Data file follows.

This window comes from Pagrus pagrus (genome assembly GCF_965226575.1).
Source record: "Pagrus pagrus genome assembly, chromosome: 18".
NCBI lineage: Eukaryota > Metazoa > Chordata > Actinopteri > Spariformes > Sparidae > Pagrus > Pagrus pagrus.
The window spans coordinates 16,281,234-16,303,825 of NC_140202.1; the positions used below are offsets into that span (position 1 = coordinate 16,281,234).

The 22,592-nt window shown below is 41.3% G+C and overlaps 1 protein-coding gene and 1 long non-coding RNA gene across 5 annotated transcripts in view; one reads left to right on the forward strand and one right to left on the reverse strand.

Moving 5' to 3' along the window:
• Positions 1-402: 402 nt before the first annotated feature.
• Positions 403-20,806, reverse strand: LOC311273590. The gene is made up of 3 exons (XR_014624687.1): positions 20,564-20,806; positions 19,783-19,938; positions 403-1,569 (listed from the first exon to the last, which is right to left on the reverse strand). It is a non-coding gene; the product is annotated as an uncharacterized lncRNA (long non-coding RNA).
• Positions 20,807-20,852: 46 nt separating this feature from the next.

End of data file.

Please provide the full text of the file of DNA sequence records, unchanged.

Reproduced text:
This window comes from Pagrus pagrus (genome assembly GCF_965226575.1).
Source record: "Pagrus pagrus genome assembly, chromosome: 18".
NCBI lineage: Eukaryota > Metazoa > Chordata > Actinopteri > Spariformes > Sparidae > Pagrus > Pagrus pagrus.
The window spans coordinates 16,281,234-16,303,825 of NC_140202.1; the positions used below are offsets into that span (position 1 = coordinate 16,281,234).

The 22,592-nt window shown below is 41.3% G+C and overlaps 1 protein-coding gene and 1 long non-coding RNA gene across 5 annotated transcripts in view; one reads left to right on the forward strand and one right to left on the reverse strand.

Moving 5' to 3' along the window:
• Positions 1-402: 402 nt before the first annotated feature.
• Positions 403-20,806, reverse strand: LOC311273590. The gene is made up of 3 exons (XR_014624687.1): positions 20,564-20,806; positions 19,783-19,938; positions 403-1,569 (listed from the first exon to the last, which is right to left on the reverse strand). It is a non-coding gene; the product is annotated as an uncharacterized lncRNA (long non-coding RNA).
• Positions 20,807-20,852: 46 nt separating this feature from the next.